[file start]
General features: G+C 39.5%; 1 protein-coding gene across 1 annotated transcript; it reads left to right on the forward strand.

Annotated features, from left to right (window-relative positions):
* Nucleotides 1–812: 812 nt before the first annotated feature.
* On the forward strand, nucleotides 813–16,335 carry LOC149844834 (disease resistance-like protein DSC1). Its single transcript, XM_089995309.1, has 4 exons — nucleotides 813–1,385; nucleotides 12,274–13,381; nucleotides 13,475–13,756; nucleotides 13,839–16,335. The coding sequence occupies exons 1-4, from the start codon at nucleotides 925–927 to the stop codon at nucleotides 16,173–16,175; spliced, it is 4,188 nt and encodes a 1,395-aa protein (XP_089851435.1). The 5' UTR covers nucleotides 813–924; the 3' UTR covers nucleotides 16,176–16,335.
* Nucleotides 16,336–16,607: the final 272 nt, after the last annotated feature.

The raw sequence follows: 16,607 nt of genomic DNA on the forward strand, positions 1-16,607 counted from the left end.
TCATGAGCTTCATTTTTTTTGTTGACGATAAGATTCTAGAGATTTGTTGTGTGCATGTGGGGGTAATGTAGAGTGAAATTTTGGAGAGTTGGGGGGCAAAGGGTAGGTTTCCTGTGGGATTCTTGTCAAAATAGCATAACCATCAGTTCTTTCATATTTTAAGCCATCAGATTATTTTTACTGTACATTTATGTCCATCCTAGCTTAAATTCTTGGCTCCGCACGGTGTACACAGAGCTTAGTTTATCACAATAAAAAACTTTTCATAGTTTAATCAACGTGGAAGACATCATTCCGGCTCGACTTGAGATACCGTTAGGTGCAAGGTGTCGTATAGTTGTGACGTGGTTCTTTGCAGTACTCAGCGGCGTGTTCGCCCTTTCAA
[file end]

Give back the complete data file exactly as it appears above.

General features: G+C 39.5%; 1 protein-coding gene across 1 annotated transcript; it reads left to right on the forward strand.

Annotated features, from left to right (window-relative positions):
* Nucleotides 1–812: 812 nt before the first annotated feature.
* On the forward strand, nucleotides 813–16,335 carry LOC149844834 (disease resistance-like protein DSC1). Its single transcript, XM_089995309.1, has 4 exons — nucleotides 813–1,385; nucleotides 12,274–13,381; nucleotides 13,475–13,756; nucleotides 13,839–16,335. The coding sequence occupies exons 1-4, from the start codon at nucleotides 925–927 to the stop codon at nucleotides 16,173–16,175; spliced, it is 4,188 nt and encodes a 1,395-aa protein (XP_089851435.1). The 5' UTR covers nucleotides 813–924; the 3' UTR covers nucleotides 16,176–16,335.
* Nucleotides 16,336–16,607: the final 272 nt, after the last annotated feature.

The raw sequence follows: 16,607 nt of genomic DNA on the forward strand, positions 1-16,607 counted from the left end.
TCATGAGCTTCATTTTTTTTGTTGACGATAAGATTCTAGAGATTTGTTGTGTGCATGTGGGGGTAATGTAGAGTGAAATTTTGGAGAGTTGGGGGGCAAAGGGTAGGTTTCCTGTGGGATTCTTGTCAAAATAGCATAACCATCAGTTCTTTCATATTTTAAGCCATCAGATTATTTTTACTGTACATTTATGTCCATCCTAGCTTAAATTCTTGGCTCCGCACGGTGTACACAGAGCTTAGTTTATCACAATAAAAAACTTTTCATAGTTTAATCAACGTGGAAGACATCATTCCGGCTCGACTTGAGATACCGTTAGGTGCAAGGTGTCGTATAGTTGTGACGTGGTTCTTTGCAGTACTCAGCGGCGTGTTCGCCCTTTCAA